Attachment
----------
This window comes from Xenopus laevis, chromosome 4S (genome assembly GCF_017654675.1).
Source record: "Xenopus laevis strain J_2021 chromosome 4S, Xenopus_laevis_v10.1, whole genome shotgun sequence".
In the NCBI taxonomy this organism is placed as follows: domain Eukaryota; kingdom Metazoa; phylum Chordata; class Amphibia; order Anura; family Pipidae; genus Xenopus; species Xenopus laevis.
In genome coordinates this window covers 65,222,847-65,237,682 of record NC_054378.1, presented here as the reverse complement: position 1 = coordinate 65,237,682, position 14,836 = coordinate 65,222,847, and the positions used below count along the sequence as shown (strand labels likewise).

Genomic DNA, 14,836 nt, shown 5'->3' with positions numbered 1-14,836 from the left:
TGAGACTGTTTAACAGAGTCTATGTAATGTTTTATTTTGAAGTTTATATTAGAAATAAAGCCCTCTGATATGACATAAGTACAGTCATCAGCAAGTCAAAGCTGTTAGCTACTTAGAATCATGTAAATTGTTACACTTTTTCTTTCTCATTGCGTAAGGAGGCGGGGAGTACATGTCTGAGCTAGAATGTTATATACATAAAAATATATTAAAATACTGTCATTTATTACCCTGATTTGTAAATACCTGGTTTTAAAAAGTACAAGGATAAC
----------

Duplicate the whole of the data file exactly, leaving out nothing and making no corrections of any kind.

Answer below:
This window comes from Xenopus laevis, chromosome 4S (genome assembly GCF_017654675.1).
Source record: "Xenopus laevis strain J_2021 chromosome 4S, Xenopus_laevis_v10.1, whole genome shotgun sequence".
In the NCBI taxonomy this organism is placed as follows: domain Eukaryota; kingdom Metazoa; phylum Chordata; class Amphibia; order Anura; family Pipidae; genus Xenopus; species Xenopus laevis.
In genome coordinates this window covers 65,222,847-65,237,682 of record NC_054378.1, presented here as the reverse complement: position 1 = coordinate 65,237,682, position 14,836 = coordinate 65,222,847, and the positions used below count along the sequence as shown (strand labels likewise).

Genomic DNA, 14,836 nt, shown 5'->3' with positions numbered 1-14,836 from the left:
TGAGACTGTTTAACAGAGTCTATGTAATGTTTTATTTTGAAGTTTATATTAGAAATAAAGCCCTCTGATATGACATAAGTACAGTCATCAGCAAGTCAAAGCTGTTAGCTACTTAGAATCATGTAAATTGTTACACTTTTTCTTTCTCATTGCGTAAGGAGGCGGGGAGTACATGTCTGAGCTAGAATGTTATATACATAAAAATATATTAAAATACTGTCATTTATTACCCTGATTTGTAAATACCTGGTTTTAAAAAGTACAAGGATAAC